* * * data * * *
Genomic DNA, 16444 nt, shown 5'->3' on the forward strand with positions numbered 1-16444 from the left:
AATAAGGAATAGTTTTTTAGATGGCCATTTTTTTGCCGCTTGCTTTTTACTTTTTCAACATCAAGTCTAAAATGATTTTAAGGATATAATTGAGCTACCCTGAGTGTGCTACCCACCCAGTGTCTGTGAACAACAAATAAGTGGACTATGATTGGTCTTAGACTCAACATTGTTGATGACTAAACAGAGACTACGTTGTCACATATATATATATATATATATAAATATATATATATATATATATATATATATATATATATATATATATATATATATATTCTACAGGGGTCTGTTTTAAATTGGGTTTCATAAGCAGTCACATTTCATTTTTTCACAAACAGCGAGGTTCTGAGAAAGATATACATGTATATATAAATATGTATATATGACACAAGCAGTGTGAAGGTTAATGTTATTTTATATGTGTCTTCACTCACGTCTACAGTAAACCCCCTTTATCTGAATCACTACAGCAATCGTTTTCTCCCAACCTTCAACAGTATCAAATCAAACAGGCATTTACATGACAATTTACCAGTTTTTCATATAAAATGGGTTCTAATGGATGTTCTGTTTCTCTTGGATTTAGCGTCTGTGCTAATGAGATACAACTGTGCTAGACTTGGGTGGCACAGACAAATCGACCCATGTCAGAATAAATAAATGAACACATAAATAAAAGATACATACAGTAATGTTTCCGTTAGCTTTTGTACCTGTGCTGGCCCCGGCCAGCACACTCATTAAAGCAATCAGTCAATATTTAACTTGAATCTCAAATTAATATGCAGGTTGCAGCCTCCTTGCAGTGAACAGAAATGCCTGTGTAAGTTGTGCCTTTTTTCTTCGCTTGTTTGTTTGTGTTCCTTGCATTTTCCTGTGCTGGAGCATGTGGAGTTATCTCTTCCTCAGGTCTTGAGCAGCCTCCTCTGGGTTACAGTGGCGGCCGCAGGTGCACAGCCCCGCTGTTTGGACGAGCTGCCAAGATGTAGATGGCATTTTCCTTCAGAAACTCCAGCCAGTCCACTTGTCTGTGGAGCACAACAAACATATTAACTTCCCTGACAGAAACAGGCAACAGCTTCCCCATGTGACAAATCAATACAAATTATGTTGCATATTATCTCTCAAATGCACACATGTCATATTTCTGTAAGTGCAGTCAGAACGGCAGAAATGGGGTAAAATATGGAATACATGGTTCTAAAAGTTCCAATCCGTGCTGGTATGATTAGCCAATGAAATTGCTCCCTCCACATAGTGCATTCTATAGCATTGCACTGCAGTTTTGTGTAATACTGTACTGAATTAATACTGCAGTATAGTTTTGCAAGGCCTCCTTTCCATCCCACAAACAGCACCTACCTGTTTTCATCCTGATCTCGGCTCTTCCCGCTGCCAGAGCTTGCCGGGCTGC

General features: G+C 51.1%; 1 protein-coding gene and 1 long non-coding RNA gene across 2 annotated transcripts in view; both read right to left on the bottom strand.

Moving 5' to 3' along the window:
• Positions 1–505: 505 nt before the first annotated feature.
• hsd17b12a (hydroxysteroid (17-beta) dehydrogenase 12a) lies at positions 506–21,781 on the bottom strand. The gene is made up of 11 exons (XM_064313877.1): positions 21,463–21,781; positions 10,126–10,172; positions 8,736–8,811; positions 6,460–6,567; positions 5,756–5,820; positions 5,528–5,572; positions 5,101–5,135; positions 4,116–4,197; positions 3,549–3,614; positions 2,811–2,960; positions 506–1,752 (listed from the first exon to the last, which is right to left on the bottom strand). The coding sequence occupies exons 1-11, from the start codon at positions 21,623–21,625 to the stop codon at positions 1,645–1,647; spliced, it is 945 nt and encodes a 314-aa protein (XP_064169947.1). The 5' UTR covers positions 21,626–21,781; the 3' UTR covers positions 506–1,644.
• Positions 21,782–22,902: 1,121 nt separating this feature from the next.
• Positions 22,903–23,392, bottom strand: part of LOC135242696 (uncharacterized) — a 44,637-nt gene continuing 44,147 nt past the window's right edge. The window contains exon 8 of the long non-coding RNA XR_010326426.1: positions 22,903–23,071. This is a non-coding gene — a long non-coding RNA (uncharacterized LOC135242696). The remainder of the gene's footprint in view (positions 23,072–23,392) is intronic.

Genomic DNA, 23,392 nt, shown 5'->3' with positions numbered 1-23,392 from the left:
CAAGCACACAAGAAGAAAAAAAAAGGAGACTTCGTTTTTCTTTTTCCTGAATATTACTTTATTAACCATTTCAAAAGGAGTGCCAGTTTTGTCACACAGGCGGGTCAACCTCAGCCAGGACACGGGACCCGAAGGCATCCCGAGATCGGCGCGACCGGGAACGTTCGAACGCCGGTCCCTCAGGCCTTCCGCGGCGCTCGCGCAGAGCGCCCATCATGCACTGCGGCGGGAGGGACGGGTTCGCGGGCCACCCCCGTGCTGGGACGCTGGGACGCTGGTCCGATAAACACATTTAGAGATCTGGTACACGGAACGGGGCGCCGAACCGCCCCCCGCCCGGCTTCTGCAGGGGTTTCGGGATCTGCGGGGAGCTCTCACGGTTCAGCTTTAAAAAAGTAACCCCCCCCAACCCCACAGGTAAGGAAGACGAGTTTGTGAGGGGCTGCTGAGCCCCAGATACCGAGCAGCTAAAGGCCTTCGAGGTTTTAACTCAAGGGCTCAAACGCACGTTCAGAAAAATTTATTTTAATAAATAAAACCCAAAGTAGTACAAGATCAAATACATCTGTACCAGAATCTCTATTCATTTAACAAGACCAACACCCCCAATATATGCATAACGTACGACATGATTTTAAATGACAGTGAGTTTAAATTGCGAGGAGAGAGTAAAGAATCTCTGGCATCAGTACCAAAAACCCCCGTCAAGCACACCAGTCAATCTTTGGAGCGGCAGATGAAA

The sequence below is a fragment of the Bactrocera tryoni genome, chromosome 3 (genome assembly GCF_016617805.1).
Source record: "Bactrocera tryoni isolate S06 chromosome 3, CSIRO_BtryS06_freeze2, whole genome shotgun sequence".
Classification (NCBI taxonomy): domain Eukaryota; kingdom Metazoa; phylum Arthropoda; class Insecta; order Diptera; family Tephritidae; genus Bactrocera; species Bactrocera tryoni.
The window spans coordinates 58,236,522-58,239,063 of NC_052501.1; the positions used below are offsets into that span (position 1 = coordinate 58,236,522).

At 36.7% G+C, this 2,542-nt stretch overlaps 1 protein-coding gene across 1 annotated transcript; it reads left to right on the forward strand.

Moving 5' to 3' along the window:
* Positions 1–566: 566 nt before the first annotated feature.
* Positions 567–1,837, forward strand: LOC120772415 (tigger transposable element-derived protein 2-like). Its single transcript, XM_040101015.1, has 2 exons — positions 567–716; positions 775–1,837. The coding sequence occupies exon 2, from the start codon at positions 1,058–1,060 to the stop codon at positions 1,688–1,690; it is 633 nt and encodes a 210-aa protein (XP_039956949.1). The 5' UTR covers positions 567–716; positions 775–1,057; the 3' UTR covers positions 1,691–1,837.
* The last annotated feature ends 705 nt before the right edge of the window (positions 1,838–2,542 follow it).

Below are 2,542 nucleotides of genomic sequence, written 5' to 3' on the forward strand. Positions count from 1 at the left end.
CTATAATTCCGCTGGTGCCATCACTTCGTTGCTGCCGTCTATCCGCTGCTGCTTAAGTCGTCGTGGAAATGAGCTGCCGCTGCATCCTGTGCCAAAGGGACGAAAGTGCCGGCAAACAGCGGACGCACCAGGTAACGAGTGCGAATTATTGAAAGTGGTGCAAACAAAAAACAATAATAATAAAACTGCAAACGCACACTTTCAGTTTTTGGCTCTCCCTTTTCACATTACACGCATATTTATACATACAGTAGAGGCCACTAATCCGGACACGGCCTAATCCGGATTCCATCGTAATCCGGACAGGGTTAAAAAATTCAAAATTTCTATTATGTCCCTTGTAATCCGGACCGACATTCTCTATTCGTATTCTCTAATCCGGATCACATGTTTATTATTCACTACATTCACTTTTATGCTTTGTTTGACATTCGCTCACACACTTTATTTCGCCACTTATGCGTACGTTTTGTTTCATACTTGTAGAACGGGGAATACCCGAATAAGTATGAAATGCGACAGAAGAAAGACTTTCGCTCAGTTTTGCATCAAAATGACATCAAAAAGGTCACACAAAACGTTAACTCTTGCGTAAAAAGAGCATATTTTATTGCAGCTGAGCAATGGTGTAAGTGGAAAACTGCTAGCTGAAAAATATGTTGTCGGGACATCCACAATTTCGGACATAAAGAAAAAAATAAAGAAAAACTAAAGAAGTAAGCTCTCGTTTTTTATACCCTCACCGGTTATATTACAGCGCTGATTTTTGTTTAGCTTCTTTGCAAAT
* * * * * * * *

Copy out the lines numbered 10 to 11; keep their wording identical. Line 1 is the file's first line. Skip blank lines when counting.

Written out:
CAAGCACACAAGAAGAAAAAAAAAGGAGACTTCGTTTTTCTTTTTCCTGAATATTACTTTATTAACCATTTCAAAAGGAGTGCCAGTTTTGTCACACAGGCGGGTCAACCTCAGCCAGGACACGGGACCCGAAGGCATCCCGAGATCGGCGCGACCGGGAACGTTCGAACGCCGGTCCCTCAGGCCTTCCGCGGCGCTCGCGCAGAGCGCCCATCATGCACTGCGGCGGGAGGGACGGGTTCGCGGGCCACCCCCGTGCTGGGACGCTGGGACGCTGGTCCGATAAACACATTTAGAGATCTGGTACACGGAACGGGGCGCCGAACCGCCCCCCGCCCGGCTTCTGCAGGGGTTTCGGGATCTGCGGGGAGCTCTCACGGTTCAGCTTTAAAAAAGTAACCCCCCCCAACCCCACAGGTAAGGAAGACGAGTTTGTGAGGGGCTGCTGAGCCCCAGATACCGAGCAGCTAAAGGCCTTCGAGGTTTTAACTCAAGGGCTCAAACGCACGTTCAGAAAAATTTATTTTAATAAATAAAACCCAAAGTAGTACAAGATCAAATACATCTGTACCAGAATCTCTATTCATTTAACAAGACCAACACCCCCAATATATGCATAACGTACGACATGATTTTAAATGACAGTGAGTTTAAATTGCGAGGAGAGAGTAAAGAATCTCTGGCATCAGTACCAAAAACCCCCGTCAAGCACACCAGTCAATCTTTGGAGCGGCAGATGAAA

The sequence below is a fragment of the Bactrocera tryoni genome, chromosome 3 (genome assembly GCF_016617805.1).